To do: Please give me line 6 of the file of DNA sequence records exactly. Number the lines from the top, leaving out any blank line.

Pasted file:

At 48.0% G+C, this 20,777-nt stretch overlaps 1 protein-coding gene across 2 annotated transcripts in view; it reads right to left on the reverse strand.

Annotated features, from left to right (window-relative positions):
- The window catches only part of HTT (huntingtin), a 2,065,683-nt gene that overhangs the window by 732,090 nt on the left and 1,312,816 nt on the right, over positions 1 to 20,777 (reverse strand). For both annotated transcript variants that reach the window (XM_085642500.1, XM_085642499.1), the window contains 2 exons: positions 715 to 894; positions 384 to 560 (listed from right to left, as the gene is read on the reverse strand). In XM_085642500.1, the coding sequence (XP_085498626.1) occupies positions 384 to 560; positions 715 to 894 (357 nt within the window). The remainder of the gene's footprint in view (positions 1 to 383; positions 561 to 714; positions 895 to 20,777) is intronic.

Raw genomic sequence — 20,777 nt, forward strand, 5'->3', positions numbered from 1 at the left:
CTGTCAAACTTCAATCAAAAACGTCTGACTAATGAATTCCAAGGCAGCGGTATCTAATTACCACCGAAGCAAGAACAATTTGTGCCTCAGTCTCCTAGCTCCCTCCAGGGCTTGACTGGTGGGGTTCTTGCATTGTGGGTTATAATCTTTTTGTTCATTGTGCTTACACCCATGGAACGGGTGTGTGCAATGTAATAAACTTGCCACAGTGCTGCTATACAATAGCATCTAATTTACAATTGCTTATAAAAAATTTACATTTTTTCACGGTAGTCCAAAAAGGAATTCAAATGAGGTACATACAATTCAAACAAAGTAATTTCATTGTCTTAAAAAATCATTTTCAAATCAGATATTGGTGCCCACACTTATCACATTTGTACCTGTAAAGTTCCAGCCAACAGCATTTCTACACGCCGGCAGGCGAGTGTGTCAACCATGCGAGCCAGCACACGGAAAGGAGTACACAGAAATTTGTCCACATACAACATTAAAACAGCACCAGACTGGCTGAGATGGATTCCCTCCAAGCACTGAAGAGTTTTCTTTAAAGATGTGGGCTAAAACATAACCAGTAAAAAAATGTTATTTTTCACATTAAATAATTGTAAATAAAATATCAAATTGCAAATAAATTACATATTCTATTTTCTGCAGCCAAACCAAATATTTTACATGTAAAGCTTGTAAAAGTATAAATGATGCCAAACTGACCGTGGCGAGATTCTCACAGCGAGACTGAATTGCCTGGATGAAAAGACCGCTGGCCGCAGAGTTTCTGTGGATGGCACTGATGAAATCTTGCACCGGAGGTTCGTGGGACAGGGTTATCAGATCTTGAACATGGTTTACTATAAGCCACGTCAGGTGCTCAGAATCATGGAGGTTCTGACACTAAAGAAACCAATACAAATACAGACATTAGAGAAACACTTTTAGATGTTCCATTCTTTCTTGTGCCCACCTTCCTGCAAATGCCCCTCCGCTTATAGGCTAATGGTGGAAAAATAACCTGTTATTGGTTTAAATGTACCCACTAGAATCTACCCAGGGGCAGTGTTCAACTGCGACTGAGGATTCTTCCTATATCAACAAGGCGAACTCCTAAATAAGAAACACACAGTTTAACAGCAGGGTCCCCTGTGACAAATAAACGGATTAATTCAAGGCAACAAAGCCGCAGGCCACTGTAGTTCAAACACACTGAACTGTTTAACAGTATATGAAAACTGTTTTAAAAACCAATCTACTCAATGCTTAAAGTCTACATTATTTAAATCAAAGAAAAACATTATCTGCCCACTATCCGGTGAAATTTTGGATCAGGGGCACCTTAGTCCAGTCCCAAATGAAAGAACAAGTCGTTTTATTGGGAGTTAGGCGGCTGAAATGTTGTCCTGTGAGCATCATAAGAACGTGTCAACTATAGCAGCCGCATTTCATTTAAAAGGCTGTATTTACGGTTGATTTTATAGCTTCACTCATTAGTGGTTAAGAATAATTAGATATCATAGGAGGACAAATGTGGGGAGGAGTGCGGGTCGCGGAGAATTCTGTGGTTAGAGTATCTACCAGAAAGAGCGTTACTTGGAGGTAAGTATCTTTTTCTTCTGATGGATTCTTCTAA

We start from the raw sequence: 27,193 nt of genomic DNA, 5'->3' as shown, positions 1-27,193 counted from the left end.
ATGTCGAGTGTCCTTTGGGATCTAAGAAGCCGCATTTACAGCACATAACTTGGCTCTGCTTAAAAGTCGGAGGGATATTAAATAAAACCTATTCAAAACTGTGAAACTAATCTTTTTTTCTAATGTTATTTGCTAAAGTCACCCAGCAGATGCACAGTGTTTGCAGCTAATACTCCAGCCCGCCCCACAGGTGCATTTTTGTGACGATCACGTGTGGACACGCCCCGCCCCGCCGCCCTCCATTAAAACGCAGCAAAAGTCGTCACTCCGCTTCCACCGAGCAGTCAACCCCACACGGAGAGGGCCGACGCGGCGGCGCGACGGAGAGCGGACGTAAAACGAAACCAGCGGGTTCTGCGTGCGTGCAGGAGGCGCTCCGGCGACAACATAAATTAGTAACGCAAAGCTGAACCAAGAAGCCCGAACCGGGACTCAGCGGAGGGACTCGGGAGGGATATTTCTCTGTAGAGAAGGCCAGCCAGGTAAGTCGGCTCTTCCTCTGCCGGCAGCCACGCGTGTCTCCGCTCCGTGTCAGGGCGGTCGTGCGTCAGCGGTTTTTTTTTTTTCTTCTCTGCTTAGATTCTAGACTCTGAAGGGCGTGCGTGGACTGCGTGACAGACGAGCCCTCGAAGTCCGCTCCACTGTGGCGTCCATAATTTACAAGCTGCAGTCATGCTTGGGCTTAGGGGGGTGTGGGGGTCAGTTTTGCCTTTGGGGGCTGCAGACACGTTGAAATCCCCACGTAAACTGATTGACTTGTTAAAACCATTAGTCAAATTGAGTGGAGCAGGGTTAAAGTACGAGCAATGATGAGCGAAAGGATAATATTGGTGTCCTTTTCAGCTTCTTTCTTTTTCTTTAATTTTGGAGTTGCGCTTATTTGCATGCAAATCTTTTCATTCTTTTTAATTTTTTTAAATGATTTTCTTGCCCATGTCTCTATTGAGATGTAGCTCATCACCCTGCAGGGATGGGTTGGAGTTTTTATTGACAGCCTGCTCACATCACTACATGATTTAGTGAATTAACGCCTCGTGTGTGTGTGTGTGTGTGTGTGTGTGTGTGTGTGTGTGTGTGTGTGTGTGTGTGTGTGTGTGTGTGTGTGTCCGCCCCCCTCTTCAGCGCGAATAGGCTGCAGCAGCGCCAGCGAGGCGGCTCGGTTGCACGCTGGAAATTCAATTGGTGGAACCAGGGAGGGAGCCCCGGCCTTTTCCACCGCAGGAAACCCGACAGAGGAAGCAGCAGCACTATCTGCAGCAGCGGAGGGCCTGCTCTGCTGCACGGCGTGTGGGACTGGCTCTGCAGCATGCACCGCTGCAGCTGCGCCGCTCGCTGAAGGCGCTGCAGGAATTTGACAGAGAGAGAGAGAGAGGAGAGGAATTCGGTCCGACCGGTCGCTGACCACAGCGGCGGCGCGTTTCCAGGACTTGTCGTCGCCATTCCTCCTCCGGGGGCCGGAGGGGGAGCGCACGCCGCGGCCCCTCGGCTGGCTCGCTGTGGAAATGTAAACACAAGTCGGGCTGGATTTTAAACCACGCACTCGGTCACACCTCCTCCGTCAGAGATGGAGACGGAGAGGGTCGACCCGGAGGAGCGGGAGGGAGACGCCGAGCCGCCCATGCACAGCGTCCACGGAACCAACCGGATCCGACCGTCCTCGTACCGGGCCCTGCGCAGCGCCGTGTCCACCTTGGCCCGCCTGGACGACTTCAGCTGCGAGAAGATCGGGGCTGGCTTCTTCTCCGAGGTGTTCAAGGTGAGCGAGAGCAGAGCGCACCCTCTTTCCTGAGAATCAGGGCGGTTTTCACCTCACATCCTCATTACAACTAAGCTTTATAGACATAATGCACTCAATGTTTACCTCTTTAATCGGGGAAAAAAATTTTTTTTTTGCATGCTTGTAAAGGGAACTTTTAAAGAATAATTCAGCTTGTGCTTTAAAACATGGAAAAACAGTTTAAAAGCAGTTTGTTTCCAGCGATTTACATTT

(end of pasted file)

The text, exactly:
We start from the raw sequence: 27,193 nt of genomic DNA, 5'->3' as shown, positions 1-27,193 counted from the left end.